• Student volunteers check in books, straighten shelves, and create book displays before school in the morning.
  • Students recommend books to add to the media center collection. These requests become the number one source for book selection for the media center each year.
  • Student recommendations saw the addition of more comfy seating, rearranging shelving to allow for more cozy floor space for reading, and allowing the use of cell phones for reading and school work in the media center.
  • Student bloggers write about their library experiences as featured ‘guest bloggers’ on the DRMS library media website.
  • Students lead book clubs and discussion groups as the media specialists act as facilitators.
  • Student ideas brought our craft table to life with duct tape projects, origami, and bookmark making.

Selfishly, I want the library media program to be one of the most memorable things about our students’ middle school experience. This program advocates for each student’s educational growth, but it also nurtures their maturity as individuals. The future is passing through our school and because we’ve given them the opportunity to lead and create, our students have shaped their library media program with relevance and enthusiasm. Their voices speak the loudest about the success of our library media program.

Kristen Ziller, NBCT Library Media Specialist
Durant Road Middle School, Raleigh, NC
Twitter ~ @wavinglibrarian and @drmsmedia

Friday Finds September 5, 2014

Posted by Judy Deichman in Check this out!.
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Meet online with fellow librarians!

edWeb hosts professional learning communities specifically for school librarians. Their communities offer free webinars, live chats, and online discussions.  You can choose your degree of involvement.  You can earn a free CE certificate for attending a live webinar  or watching the recording.  Webinars are scheduled throughout the week and you can watch and learn at your convenience.  Their website is a wonderful way to connect with other librarians, experts, find resources, and integrate technology to improve your school library program.  They cover no tech, low tech, and high tech applications for your library.  A wealth of information and it is all free!

Check it out!


Let’s Get Together Thursday – Five Keys to Collaboration Part One: Warm and Welcoming September 4, 2014

Posted by Jennifer Laboon in Check this out!.
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A new year is underway—new pencils, new students, and new staff members for most of us.  Whether you’re new at your campus, or you’re one of the veterans helping mentor new teachers, don’t forget the importance of a first impression.  Somewhere in library school we all learned the importance of a “warm and welcoming” environment.  However, it’s not about throw pillows, posters, and plants.  The facility itself can be pristine or cluttered, chic or cutesy, but the place called library isn’t nearly as important as the librarian staffing it.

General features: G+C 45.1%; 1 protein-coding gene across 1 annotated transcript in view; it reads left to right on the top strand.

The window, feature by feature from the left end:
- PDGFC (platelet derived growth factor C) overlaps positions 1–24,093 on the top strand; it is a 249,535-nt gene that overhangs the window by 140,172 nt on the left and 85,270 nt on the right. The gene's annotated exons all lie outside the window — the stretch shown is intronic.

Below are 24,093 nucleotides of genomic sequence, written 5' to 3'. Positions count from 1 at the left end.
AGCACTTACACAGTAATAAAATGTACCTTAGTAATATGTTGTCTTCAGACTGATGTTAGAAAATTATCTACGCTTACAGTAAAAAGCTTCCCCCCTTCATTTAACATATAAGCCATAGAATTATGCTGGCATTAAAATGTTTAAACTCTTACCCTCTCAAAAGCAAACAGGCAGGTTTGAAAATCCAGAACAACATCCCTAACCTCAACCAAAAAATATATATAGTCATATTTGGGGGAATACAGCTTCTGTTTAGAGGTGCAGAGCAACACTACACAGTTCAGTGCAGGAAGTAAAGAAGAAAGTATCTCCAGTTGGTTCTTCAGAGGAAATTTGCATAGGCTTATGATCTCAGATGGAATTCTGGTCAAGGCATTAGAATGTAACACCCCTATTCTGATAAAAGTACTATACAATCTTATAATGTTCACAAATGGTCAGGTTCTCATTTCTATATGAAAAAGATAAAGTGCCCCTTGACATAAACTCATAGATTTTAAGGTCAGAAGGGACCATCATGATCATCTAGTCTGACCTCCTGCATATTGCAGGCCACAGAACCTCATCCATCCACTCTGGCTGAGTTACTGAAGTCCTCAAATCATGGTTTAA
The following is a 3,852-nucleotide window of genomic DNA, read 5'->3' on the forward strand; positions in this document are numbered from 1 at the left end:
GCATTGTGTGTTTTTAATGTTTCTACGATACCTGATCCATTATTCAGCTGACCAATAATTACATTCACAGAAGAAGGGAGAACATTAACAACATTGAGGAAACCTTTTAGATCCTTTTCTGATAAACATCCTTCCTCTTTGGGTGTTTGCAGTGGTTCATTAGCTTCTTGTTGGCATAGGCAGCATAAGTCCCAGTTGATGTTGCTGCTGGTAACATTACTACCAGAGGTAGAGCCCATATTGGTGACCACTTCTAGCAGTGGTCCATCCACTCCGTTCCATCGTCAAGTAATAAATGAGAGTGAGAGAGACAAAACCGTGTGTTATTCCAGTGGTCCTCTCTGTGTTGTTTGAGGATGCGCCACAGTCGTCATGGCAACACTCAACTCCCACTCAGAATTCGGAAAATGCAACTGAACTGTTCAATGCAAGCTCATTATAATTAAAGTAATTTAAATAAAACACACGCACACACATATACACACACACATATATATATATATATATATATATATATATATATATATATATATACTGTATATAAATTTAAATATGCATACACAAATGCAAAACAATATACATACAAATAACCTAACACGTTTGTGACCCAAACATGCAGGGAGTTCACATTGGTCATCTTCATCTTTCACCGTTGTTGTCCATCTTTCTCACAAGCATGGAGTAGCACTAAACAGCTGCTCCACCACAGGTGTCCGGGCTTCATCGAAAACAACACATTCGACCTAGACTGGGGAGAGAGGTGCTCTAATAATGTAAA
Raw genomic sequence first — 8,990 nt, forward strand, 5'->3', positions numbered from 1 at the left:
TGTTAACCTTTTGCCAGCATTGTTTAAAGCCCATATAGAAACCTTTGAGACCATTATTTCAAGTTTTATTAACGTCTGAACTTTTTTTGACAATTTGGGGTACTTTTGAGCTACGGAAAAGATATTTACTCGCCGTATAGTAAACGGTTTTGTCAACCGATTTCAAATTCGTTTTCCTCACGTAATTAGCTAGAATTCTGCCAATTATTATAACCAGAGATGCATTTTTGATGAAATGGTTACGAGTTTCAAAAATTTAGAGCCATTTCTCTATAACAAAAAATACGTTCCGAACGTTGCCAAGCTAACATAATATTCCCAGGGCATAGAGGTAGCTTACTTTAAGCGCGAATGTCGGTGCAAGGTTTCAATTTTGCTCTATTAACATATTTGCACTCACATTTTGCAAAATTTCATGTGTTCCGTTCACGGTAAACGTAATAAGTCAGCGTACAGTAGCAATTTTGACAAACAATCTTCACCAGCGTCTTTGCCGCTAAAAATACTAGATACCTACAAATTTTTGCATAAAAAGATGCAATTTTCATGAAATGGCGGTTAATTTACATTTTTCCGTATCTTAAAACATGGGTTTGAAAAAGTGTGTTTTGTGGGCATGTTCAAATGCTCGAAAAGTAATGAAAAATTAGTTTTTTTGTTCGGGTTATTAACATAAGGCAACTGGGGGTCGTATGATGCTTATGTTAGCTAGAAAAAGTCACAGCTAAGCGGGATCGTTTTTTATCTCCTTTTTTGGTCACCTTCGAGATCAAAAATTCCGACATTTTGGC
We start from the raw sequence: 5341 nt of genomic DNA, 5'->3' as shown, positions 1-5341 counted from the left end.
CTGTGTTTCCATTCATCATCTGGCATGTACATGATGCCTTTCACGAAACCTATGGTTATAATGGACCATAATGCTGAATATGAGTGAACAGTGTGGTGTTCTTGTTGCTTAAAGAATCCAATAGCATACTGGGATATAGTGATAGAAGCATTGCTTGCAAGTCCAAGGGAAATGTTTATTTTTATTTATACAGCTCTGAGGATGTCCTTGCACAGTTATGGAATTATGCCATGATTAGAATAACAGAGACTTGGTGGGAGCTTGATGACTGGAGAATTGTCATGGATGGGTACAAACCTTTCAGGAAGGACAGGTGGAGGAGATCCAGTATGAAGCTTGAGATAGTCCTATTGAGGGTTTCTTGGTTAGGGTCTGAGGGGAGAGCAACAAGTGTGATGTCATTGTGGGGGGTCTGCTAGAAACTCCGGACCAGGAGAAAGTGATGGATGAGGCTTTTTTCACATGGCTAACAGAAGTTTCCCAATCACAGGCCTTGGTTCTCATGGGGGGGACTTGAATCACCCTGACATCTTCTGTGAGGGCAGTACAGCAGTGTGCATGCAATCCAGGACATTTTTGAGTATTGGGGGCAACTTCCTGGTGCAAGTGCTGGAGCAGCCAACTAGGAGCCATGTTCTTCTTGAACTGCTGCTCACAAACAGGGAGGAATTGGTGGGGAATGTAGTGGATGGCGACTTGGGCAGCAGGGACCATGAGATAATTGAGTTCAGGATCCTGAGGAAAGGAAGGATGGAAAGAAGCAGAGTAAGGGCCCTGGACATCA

Are YOU warm and welcoming?  Are you available to those dropping in?  Does your signage reflect a spirit of helpfulness rather than a list of don’ts?  Are you creating a people centered environment?  How do you handle teacher requests—is it a complicated system that deters those who may need you most from asking for assistance or from scheduling classes?


If we want to build a collaborative environment, our attitude in greeting people who pop in is far more important that how attractive our “Welcome Back” displays are.  Our teachers will pick up a great deal from our non-verbal communication—having the door open, making eye contact and greeting them when they come in, having materials/supplies they can borrow available when they are working in our libraries.  These are all ways that we set the tone for how open we are to working with them—that they aren’t just an annoyance distracting us from the clerical or administrative tasks we never seem to have enough time to do.

Being a librarian is more than liking books and research, technology and literature.  It’s about liking and serving people, too.  Our teachers are just as much our patrons as our students.  If we want to have a busy library filled with students learning, we’ve got to have the teachers happy to be there as well.

I have winced many times at some of my own colleagues bragging about telling teachers off and sending them away because they didn’t follow the librarian’s rules.  To that I say it’s very difficult to recover a relationship once you’ve gone there.  Remember how it felt to be that teacher that just needed a kind word today—and not a lecture about how it’s really not that hard to fill out an online request.  Even those teachers who have no kind words for others can be killed with kindness.  These are our customers, like it or not.  If we expect teachers to bring their students to the library, we must begin by being customer centered with them.

Meaningful collaboration is a proven means of increasing student achievement, but it doesn’t just happen.  We’ll look at other keys to collaboration the next several Thursdays.  Next week we’ll talk about being “Collaboration Worthy!”